Getting Started - Write Your Own Custom Steps¶
In the previous tutorials, we have only used Built-in steps in our Feature Files with:
In this tutorial, we will demonstrate how to use a Custom Step that prints a message we give to the test run log. After writing and executing this test case, you can start using Context Objects, which provide even more flexibility, into your tests.
1. Get Started¶
Create a new Feature File called
FeatureWithCustomStep.feature under the
features directory. Next, fill it with the following content:
|The step is highlighted in red and has a popup notification saying that it is unresolved. intaQt Studio provides useful inspections that help detect errors during test case development. When errors are detected in the file, a red marker will appear in the top-right corner of the editor.|
Define the step using one of intaQt's languages, in order to resolve the unresolved step. intaQt supports Steps Language files and UI Steps Language files.
2. Create New Steps Language File¶
Create a new directory to hold our Steps Language files:
Name the directory
lib. Next, right-click on the
lib directory and select
Name the new file
soap. intaQt Studio will automatically add a
intaQt Studio generates the following template by default:
This reflects the structure of
Stepsfiles, which may consist of Stepdefs, Models and Functions.
| Stepdefs |
| -- |
| Stepdefs have a textual definition, and enable specifying parameters using the curly brackets
Each pair of curly brackets acts as a placeholder and must have a corresponding parameter name between the
/ … / construct.
Arguments passed to the step when calling it will be bound to the name parameters.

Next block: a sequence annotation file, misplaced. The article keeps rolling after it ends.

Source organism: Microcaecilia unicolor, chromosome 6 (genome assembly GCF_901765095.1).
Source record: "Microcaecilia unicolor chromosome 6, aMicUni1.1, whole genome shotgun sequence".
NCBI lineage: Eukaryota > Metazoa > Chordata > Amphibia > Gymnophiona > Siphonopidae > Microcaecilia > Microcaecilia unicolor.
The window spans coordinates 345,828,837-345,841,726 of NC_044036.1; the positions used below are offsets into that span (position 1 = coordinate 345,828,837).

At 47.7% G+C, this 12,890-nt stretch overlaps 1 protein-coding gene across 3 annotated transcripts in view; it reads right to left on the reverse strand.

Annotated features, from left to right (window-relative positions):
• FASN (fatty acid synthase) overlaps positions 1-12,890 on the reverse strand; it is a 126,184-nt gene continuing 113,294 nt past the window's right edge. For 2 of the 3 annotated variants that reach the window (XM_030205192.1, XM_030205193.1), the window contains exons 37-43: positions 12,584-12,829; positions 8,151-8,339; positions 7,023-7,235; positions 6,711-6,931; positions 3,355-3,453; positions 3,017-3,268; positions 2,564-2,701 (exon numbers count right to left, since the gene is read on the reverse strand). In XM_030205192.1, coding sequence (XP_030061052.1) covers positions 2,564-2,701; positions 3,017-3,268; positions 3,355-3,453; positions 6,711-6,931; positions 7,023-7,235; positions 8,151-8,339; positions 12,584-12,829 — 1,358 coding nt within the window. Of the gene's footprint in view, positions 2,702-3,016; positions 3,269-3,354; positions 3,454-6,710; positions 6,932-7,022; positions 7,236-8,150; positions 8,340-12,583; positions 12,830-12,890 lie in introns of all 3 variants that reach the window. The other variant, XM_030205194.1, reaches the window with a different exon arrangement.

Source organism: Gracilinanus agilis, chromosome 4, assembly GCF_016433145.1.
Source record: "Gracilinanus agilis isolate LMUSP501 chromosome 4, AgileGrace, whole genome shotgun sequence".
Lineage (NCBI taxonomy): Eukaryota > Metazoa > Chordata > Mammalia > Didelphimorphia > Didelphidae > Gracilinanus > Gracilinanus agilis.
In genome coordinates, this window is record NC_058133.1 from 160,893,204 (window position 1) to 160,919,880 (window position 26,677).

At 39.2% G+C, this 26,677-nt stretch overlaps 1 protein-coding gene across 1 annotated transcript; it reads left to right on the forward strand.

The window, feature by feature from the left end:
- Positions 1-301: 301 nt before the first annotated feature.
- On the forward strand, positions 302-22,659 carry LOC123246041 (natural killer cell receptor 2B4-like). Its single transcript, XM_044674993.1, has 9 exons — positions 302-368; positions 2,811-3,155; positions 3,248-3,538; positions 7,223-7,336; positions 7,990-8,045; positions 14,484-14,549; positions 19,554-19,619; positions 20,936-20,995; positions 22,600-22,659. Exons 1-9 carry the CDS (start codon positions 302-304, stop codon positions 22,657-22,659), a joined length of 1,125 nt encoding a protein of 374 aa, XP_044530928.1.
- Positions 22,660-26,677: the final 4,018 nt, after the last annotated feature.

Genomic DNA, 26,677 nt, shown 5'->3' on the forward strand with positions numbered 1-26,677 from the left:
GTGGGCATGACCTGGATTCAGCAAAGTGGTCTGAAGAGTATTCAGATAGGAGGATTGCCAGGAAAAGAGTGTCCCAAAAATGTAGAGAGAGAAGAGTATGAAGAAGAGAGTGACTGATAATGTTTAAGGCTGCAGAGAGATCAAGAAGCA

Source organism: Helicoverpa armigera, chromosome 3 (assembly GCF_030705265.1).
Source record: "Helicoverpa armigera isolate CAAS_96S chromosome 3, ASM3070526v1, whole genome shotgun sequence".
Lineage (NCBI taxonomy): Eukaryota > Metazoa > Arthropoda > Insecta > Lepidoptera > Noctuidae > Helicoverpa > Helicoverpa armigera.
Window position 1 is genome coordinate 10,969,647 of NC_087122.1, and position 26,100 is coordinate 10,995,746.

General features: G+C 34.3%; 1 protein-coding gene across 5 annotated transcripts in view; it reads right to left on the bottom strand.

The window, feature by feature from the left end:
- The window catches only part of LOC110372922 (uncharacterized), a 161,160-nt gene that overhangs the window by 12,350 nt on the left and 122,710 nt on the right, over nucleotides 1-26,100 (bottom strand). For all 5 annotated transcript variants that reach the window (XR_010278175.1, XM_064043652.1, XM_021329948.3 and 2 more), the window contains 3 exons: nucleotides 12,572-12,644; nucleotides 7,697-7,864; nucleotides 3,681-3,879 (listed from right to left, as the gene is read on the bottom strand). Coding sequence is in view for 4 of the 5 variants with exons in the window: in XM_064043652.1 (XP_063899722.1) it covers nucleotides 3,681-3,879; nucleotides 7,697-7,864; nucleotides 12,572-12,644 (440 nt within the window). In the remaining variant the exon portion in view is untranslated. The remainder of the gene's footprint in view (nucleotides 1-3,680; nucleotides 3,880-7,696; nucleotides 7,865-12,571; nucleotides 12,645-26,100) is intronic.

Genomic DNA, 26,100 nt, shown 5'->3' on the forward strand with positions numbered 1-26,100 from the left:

This makes them available inside the Stepdef's scope.
For steps without parameters, the
/ … / construct can be ignored. |
|Models are used to structure common functionality that can be reused across multiple Stepdefs.|
|They act as namespaces for different functions, which can then be invoked by
You would expect the step we wrote in the
FeatureWithCustomStep.feature Feature File to resolve, but this is not yet the case. If we try running it now, it will
The step fails because intaQt needs to be configured and pointed to a location where it can find our custom definitions. This is achieved by the
Glue.path Configuration. Project-specific Configurations are saved in a file called
project.conf, located in the project's root directory.
Right-click on your project and select
File to create a new file:
Enter the file name with the extension:
Define a Glue Path, as intaQt will recursively search for
uisteps files under the directories, and show the available Step Definitions:
Our project structure now look as follows:
See that the error is no longer there in the
|The green checkmark at the top-right corner, which means that no errors were found by the inspections.|
When executing the Feature File, we see the
"Hello World!" output in the console, and the Scenario passes:
At the end of the first section of the intaQt tutorial, you should now be familiar with intaQt and intaQt Studio. We started out first creating a project and its directory structure, then wrote some Feature Files using Scenarios and Scenario Outlines and finally introduced the new concept of Custom Steps in this tutorial, which we implemented using intaQt's Steps language and linked to our test cases using a Glue Configuration.
In the next section, Getting Started - Working With Context Objects, we will teach you one last concept: Context Objects.